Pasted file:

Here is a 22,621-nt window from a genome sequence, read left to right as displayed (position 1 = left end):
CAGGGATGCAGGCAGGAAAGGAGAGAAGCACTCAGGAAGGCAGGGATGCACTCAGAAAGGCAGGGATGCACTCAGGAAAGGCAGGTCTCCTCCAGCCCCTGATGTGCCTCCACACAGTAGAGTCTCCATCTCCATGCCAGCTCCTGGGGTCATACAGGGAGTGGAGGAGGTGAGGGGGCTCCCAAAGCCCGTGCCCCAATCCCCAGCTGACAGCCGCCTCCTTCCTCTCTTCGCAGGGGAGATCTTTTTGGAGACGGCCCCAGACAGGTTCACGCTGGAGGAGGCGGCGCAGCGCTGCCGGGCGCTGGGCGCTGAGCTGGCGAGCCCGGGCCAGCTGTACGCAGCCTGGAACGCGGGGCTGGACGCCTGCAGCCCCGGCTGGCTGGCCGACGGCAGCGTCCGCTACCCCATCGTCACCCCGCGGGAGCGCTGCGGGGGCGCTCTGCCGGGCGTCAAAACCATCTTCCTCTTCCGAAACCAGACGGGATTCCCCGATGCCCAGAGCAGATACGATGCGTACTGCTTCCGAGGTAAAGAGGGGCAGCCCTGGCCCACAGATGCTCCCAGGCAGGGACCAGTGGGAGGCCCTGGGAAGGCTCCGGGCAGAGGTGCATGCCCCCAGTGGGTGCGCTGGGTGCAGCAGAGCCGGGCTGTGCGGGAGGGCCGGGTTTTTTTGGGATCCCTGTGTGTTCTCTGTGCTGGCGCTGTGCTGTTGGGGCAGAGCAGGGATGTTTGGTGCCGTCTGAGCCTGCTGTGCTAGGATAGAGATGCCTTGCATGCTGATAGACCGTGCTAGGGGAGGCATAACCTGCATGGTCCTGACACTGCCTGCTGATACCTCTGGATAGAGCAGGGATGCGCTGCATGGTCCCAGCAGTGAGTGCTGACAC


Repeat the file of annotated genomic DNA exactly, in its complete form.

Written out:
Here is a 22,621-nt window from a genome sequence, read left to right as displayed (position 1 = left end):
CAGGGATGCAGGCAGGAAAGGAGAGAAGCACTCAGGAAGGCAGGGATGCACTCAGAAAGGCAGGGATGCACTCAGGAAAGGCAGGTCTCCTCCAGCCCCTGATGTGCCTCCACACAGTAGAGTCTCCATCTCCATGCCAGCTCCTGGGGTCATACAGGGAGTGGAGGAGGTGAGGGGGCTCCCAAAGCCCGTGCCCCAATCCCCAGCTGACAGCCGCCTCCTTCCTCTCTTCGCAGGGGAGATCTTTTTGGAGACGGCCCCAGACAGGTTCACGCTGGAGGAGGCGGCGCAGCGCTGCCGGGCGCTGGGCGCTGAGCTGGCGAGCCCGGGCCAGCTGTACGCAGCCTGGAACGCGGGGCTGGACGCCTGCAGCCCCGGCTGGCTGGCCGACGGCAGCGTCCGCTACCCCATCGTCACCCCGCGGGAGCGCTGCGGGGGCGCTCTGCCGGGCGTCAAAACCATCTTCCTCTTCCGAAACCAGACGGGATTCCCCGATGCCCAGAGCAGATACGATGCGTACTGCTTCCGAGGTAAAGAGGGGCAGCCCTGGCCCACAGATGCTCCCAGGCAGGGACCAGTGGGAGGCCCTGGGAAGGCTCCGGGCAGAGGTGCATGCCCCCAGTGGGTGCGCTGGGTGCAGCAGAGCCGGGCTGTGCGGGAGGGCCGGGTTTTTTTGGGATCCCTGTGTGTTCTCTGTGCTGGCGCTGTGCTGTTGGGGCAGAGCAGGGATGTTTGGTGCCGTCTGAGCCTGCTGTGCTAGGATAGAGATGCCTTGCATGCTGATAGACCGTGCTAGGGGAGGCATAACCTGCATGGTCCTGACACTGCCTGCTGATACCTCTGGATAGAGCAGGGATGCGCTGCATGGTCCCAGCAGTGAGTGCTGACAC